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Health care giant UnitedHealth Group is suing one of its former executives for stealing trade secrets and taking them to a firm they consider a direct competitor — Amazon's new health venture with Berkshire Hathaway and J.P. Morgan Chase.
United's Optum unit is suing former information technology executive David Smith for breach of contract in Massachusetts District court. In the 18 months leading up to his resignation, Smith played a key role in reviewing Optum's strategy, and was "on of fewer than 50 people at the company" who had access to Optum's detailed profit and loss statements for the entire company.
The lawsuit, which was filed last week and first reported by Stat, maintains that Smith's new position with the new venture "poses a direct threat to Optum's trade secrets and other confidential information."
According to the lawsuit, while Smith was interviewing for the new venture nicknamed ABC for the three firms' initials, he attended strategy meetings at United and sought out confidential information from employees who did not directly work for his unit.
"On the same day that he talked with ABC, and just one minute before printing his resume, Smith printed an Optum document marked 'Confidential' that contains, among other things, Optum's highly confidential information including an in-depth market analysis of the healthcare industry," according the complaint, and that he continued to print confidential documents through his last days at the company.
Optum attorneys spent the last month in talks with counsel for the Amazon-Berkshire-JP Morgan venture to delay Smith's start with the firm, and filed for an injunction last week after those efforts stalled.
Attorneys for Smith filed a response to the suit Tuesday, arguing that Smith is not working in a competitive role, adding "ABC offers no products or services to the general market, is not profit-seeking, and does not compete for any business with Optum. The crux of a non-compete restriction is actual competition. Here, there is none."
They say that Smith had contacted the new venture's CEO Atul Gawande via email last summer about working for the new venture, and began interviewing with the firm in October. When he was offered a position last month, he expected to finish out at Optum until the end of the year.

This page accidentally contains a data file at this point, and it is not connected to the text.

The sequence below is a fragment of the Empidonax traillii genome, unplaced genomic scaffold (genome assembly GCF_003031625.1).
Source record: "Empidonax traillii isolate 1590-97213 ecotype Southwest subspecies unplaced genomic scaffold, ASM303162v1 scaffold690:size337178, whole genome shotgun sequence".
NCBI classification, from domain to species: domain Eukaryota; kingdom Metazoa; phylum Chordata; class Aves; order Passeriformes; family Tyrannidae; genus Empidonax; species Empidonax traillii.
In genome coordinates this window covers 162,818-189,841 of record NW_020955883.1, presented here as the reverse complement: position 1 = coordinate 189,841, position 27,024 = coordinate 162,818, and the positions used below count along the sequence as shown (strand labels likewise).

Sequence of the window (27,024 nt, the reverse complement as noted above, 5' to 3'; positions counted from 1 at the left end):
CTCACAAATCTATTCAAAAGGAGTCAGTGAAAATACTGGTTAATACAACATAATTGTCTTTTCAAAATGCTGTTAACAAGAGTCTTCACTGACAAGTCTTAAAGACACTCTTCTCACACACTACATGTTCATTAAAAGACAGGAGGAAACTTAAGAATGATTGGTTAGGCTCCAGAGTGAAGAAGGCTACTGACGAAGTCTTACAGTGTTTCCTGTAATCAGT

Smith's attorneys maintain that the company is trying to paint him as a "bad actor," but they say two days after he told his supervisors at Optum that he had accepted another offer, he was escorted from his office and "left all Optum property behind."
Smith's lawyers argue that the new ABC venture is not a direct competitor to the insurance and health services giant. They say the real reason Optum is suing their client, is because of its fear of Amazon, saying "Optum had mistakenly confused Amazon initiatives that are not strategies or initiatives of ABC, which is a completely separate entity, and had feared that those initiatives were competitive with Optum."
In its lawsuit UnitedHealth clearly paints a potential threat from the new non-profit venture, at a time when large employers, government plans and consumers are looking for newer cost-cutting alternatives in health care.
The executive who interviewed Smith for the ABC job was chief operating officer Jack Stoddard, a former general manger for digital health for CNBC parent company Comcast and prior to that had served as an executive at Optum before it was acquired by UnitedHealth
A spokesperson for the still unnamed Amazon-Berkshire-Chase health venture declined to comment about the lawsuit.
A spokesperson for UnitedHealth said the firm would not comment on specific personnel matters, but added that company was committed to protecting its intellectual property.
"UnitedHealth Group is a leader in health care because our people have spent decades developing custom products and services … we are committed to protecting the hard work of our colleagues," said Matthew Stearns.
—By Bertha Coombs. Follow her on Twitter: @coombscnbc